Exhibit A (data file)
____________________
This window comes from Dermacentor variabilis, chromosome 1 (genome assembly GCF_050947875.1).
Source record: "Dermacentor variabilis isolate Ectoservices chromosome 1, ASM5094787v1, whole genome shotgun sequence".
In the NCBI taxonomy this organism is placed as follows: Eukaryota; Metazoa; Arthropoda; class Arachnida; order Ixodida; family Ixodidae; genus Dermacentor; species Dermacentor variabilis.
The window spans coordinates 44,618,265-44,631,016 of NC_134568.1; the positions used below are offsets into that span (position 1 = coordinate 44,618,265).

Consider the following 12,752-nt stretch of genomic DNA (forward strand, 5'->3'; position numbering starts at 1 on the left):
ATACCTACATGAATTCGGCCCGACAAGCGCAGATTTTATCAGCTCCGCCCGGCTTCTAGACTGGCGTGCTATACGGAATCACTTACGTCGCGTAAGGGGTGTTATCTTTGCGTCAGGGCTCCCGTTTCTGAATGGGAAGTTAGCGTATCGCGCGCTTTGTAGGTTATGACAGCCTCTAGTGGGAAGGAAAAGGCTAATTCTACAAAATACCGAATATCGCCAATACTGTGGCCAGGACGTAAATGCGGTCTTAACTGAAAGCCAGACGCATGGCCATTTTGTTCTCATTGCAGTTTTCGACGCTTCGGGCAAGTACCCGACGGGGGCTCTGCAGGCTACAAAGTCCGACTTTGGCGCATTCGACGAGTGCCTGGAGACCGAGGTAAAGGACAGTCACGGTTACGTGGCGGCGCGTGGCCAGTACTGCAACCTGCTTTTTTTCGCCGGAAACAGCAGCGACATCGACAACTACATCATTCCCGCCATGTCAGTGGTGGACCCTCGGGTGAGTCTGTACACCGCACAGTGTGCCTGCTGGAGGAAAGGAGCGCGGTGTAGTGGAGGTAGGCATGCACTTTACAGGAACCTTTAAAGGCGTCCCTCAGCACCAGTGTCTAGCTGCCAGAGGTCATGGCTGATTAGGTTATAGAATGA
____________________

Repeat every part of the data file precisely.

This window comes from Dermacentor variabilis, chromosome 1 (genome assembly GCF_050947875.1).
Source record: "Dermacentor variabilis isolate Ectoservices chromosome 1, ASM5094787v1, whole genome shotgun sequence".
In the NCBI taxonomy this organism is placed as follows: Eukaryota; Metazoa; Arthropoda; class Arachnida; order Ixodida; family Ixodidae; genus Dermacentor; species Dermacentor variabilis.
The window spans coordinates 44,618,265-44,631,016 of NC_134568.1; the positions used below are offsets into that span (position 1 = coordinate 44,618,265).

Consider the following 12,752-nt stretch of genomic DNA (forward strand, 5'->3'; position numbering starts at 1 on the left):
ATACCTACATGAATTCGGCCCGACAAGCGCAGATTTTATCAGCTCCGCCCGGCTTCTAGACTGGCGTGCTATACGGAATCACTTACGTCGCGTAAGGGGTGTTATCTTTGCGTCAGGGCTCCCGTTTCTGAATGGGAAGTTAGCGTATCGCGCGCTTTGTAGGTTATGACAGCCTCTAGTGGGAAGGAAAAGGCTAATTCTACAAAATACCGAATATCGCCAATACTGTGGCCAGGACGTAAATGCGGTCTTAACTGAAAGCCAGACGCATGGCCATTTTGTTCTCATTGCAGTTTTCGACGCTTCGGGCAAGTACCCGACGGGGGCTCTGCAGGCTACAAAGTCCGACTTTGGCGCATTCGACGAGTGCCTGGAGACCGAGGTAAAGGACAGTCACGGTTACGTGGCGGCGCGTGGCCAGTACTGCAACCTGCTTTTTTTCGCCGGAAACAGCAGCGACATCGACAACTACATCATTCCCGCCATGTCAGTGGTGGACCCTCGGGTGAGTCTGTACACCGCACAGTGTGCCTGCTGGAGGAAAGGAGCGCGGTGTAGTGGAGGTAGGCATGCACTTTACAGGAACCTTTAAAGGCGTCCCTCAGCACCAGTGTCTAGCTGCCAGAGGTCATGGCTGATTAGGTTATAGAATGA